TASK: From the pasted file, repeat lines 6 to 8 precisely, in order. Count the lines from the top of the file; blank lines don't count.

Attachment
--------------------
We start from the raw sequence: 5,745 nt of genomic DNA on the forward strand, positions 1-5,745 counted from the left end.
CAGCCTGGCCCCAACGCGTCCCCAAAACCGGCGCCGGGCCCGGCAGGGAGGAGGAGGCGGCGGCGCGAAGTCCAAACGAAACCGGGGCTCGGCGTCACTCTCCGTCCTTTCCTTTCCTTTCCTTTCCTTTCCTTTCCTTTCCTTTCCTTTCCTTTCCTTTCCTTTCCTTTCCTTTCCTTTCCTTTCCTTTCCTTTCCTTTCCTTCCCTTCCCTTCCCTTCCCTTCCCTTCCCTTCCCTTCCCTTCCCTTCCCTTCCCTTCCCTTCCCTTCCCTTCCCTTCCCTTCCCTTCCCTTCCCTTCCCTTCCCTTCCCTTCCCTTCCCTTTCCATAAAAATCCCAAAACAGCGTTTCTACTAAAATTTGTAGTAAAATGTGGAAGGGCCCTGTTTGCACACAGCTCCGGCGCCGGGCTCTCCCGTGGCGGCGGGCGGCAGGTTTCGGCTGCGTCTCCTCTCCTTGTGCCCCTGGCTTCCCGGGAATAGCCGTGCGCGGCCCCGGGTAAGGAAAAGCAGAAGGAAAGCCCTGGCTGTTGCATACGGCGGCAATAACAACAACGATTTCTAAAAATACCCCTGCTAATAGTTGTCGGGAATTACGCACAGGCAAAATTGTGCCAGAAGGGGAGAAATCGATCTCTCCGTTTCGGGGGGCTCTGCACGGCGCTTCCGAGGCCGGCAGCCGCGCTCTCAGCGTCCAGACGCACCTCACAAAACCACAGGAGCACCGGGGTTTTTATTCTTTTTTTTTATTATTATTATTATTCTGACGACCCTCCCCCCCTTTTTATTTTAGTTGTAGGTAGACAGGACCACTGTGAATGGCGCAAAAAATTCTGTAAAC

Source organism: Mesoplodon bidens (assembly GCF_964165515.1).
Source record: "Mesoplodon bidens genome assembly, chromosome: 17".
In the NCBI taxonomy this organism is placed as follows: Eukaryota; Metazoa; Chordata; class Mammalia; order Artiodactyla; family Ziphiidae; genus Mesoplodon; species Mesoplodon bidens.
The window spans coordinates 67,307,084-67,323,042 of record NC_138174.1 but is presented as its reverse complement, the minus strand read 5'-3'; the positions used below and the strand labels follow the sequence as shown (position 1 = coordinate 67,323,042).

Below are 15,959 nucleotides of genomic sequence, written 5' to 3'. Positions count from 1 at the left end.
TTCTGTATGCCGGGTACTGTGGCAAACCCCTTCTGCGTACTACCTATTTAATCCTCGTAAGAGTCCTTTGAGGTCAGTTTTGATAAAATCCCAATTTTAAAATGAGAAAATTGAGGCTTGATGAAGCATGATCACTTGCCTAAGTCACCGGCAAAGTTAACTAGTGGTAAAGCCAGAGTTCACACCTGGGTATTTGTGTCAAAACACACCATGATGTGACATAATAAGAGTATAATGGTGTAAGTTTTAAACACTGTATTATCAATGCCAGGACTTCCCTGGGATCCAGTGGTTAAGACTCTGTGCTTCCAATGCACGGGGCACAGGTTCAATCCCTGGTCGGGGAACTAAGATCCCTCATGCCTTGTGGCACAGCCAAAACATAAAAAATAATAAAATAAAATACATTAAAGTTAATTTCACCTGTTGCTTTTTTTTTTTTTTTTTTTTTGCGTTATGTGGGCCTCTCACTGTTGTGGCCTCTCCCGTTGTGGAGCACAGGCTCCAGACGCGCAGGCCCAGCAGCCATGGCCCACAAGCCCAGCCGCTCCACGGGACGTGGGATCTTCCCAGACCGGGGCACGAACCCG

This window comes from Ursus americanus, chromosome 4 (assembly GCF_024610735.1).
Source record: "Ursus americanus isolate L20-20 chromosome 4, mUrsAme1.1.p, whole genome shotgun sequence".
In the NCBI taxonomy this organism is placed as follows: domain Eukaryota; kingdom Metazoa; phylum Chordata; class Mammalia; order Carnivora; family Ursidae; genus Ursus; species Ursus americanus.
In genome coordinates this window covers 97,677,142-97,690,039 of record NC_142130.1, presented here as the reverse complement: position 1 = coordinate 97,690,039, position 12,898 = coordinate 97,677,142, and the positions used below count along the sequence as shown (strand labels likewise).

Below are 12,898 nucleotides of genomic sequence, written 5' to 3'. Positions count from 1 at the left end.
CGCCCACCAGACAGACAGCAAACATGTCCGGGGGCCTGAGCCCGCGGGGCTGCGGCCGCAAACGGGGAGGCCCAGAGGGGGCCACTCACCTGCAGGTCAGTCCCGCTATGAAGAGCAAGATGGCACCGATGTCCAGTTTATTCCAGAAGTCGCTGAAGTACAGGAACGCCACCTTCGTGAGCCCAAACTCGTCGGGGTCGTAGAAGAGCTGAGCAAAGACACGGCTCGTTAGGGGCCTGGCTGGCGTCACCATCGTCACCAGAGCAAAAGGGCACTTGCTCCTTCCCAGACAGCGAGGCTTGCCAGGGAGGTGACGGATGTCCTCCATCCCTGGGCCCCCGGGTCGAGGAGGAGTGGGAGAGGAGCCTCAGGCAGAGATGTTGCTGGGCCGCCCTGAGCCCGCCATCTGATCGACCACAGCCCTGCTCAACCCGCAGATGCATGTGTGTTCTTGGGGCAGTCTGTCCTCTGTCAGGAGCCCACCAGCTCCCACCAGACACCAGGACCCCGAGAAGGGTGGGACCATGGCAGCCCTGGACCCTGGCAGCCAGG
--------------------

The window spans coordinates 67,307,084-67,323,042 of record NC_138174.1 but is presented as its reverse complement, the minus strand read 5'-3'; the positions used below and the strand labels follow the sequence as shown (position 1 = coordinate 67,323,042).

Below are 15,959 nucleotides of genomic sequence, written 5' to 3'. Positions count from 1 at the left end.
TTCTGTATGCCGGGTACTGTGGCAAACCCCTTCTGCGTACTACCTATTTAATCCTCGTAAGAGTCCTTTGAGGTCAGTTTTGATAAAATCCCAATTTTAAAATGAGAAAATTGAGGCTTGATGAAGCATGATCACTTGCCTAAGTCACCGGCAAAGTTAACTAGTGGTAAAGCCAGAGTTCACACCTGGGTATTTGTGTCAAAACACACCATGATGTGACATAATAAGAGTATAATGGTGTAAGTTTTAAACACTGTATTATCAATGCCAGGACTTCCCTGGGATCCAGTGGTTAAGACTCTGTGCTTCCAATGCACGGGGCACAGGTTCAATCCCTGGTCGGGGAACTAAGATCCCTCATGCCTTGTGGCACAGCCAAAACATAAAAAATAATAAAATAAAATACATTAAAGTTAATTTCACCTGTTGCTTTTTTTTTTTTTTTTTTTTTGCGTTATGTGGGCCTCTCACTGTTGTGGCCTCTCCCGTTGTGGAGCACAGGCTCCAGACGCGCAGGCCCAGCAGCCATGGCCCACAAGCCCAGCCGCTCCACGGGACGTGGGATCTTCCCAGACCGGGGCACGAACCCG